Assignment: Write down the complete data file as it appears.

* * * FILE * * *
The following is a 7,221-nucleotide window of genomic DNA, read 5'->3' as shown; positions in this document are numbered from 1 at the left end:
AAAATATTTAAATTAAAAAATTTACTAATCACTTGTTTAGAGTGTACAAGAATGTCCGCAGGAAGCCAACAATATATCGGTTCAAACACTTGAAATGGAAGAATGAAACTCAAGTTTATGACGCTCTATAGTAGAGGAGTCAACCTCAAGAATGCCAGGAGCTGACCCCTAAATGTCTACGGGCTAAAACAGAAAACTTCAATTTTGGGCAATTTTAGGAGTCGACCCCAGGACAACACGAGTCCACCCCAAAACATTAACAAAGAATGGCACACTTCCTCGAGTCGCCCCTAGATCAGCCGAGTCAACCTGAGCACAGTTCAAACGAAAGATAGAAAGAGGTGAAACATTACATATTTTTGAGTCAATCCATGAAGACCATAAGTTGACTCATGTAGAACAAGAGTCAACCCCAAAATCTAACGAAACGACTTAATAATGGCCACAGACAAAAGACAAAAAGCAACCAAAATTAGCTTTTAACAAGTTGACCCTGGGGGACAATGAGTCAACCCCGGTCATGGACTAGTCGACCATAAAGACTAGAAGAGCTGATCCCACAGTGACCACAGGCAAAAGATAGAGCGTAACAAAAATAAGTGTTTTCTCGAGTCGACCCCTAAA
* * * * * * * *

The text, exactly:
The following is a 7,221-nucleotide window of genomic DNA, read 5'->3' as shown; positions in this document are numbered from 1 at the left end:
AAAATATTTAAATTAAAAAATTTACTAATCACTTGTTTAGAGTGTACAAGAATGTCCGCAGGAAGCCAACAATATATCGGTTCAAACACTTGAAATGGAAGAATGAAACTCAAGTTTATGACGCTCTATAGTAGAGGAGTCAACCTCAAGAATGCCAGGAGCTGACCCCTAAATGTCTACGGGCTAAAACAGAAAACTTCAATTTTGGGCAATTTTAGGAGTCGACCCCAGGACAACACGAGTCCACCCCAAAACATTAACAAAGAATGGCACACTTCCTCGAGTCGCCCCTAGATCAGCCGAGTCAACCTGAGCACAGTTCAAACGAAAGATAGAAAGAGGTGAAACATTACATATTTTTGAGTCAATCCATGAAGACCATAAGTTGACTCATGTAGAACAAGAGTCAACCCCAAAATCTAACGAAACGACTTAATAATGGCCACAGACAAAAGACAAAAAGCAACCAAAATTAGCTTTTAACAAGTTGACCCTGGGGGACAATGAGTCAACCCCGGTCATGGACTAGTCGACCATAAAGACTAGAAGAGCTGATCCCACAGTGACCACAGGCAAAAGATAGAGCGTAACAAAAATAAGTGTTTTCTCGAGTCGACCCCTAAA